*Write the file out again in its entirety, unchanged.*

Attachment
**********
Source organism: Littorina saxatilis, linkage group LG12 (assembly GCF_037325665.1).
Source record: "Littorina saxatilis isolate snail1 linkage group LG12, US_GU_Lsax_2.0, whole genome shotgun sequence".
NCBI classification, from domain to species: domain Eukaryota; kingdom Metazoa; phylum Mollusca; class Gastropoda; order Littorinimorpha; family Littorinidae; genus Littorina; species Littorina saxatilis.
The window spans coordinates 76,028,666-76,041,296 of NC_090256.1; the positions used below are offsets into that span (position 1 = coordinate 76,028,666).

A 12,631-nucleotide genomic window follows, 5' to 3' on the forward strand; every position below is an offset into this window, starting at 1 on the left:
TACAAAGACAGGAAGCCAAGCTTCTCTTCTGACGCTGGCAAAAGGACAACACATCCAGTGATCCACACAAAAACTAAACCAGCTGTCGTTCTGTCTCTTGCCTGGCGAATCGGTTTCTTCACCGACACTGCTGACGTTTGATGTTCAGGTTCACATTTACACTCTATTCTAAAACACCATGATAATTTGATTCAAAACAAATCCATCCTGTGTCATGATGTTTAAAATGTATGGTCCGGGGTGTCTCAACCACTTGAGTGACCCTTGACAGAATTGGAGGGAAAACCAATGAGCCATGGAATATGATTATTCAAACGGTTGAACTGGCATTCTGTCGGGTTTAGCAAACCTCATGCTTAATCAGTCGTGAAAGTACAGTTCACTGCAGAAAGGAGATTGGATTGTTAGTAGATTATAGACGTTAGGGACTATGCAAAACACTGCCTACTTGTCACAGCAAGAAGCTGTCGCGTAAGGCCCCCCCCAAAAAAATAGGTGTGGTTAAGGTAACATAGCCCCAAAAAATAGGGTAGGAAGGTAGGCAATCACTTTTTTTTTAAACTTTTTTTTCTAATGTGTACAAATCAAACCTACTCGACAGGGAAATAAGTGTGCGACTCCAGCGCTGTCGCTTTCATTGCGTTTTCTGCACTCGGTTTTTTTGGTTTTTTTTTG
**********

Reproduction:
Source organism: Littorina saxatilis, linkage group LG12 (assembly GCF_037325665.1).
Source record: "Littorina saxatilis isolate snail1 linkage group LG12, US_GU_Lsax_2.0, whole genome shotgun sequence".
NCBI classification, from domain to species: domain Eukaryota; kingdom Metazoa; phylum Mollusca; class Gastropoda; order Littorinimorpha; family Littorinidae; genus Littorina; species Littorina saxatilis.
The window spans coordinates 76,028,666-76,041,296 of NC_090256.1; the positions used below are offsets into that span (position 1 = coordinate 76,028,666).

A 12,631-nucleotide genomic window follows, 5' to 3' on the forward strand; every position below is an offset into this window, starting at 1 on the left:
TACAAAGACAGGAAGCCAAGCTTCTCTTCTGACGCTGGCAAAAGGACAACACATCCAGTGATCCACACAAAAACTAAACCAGCTGTCGTTCTGTCTCTTGCCTGGCGAATCGGTTTCTTCACCGACACTGCTGACGTTTGATGTTCAGGTTCACATTTACACTCTATTCTAAAACACCATGATAATTTGATTCAAAACAAATCCATCCTGTGTCATGATGTTTAAAATGTATGGTCCGGGGTGTCTCAACCACTTGAGTGACCCTTGACAGAATTGGAGGGAAAACCAATGAGCCATGGAATATGATTATTCAAACGGTTGAACTGGCATTCTGTCGGGTTTAGCAAACCTCATGCTTAATCAGTCGTGAAAGTACAGTTCACTGCAGAAAGGAGATTGGATTGTTAGTAGATTATAGACGTTAGGGACTATGCAAAACACTGCCTACTTGTCACAGCAAGAAGCTGTCGCGTAAGGCCCCCCCCAAAAAAATAGGTGTGGTTAAGGTAACATAGCCCCAAAAAATAGGGTAGGAAGGTAGGCAATCACTTTTTTTTTAAACTTTTTTTTCTAATGTGTACAAATCAAACCTACTCGACAGGGAAATAAGTGTGCGACTCCAGCGCTGTCGCTTTCATTGCGTTTTCTGCACTCGGTTTTTTTGGTTTTTTTTTG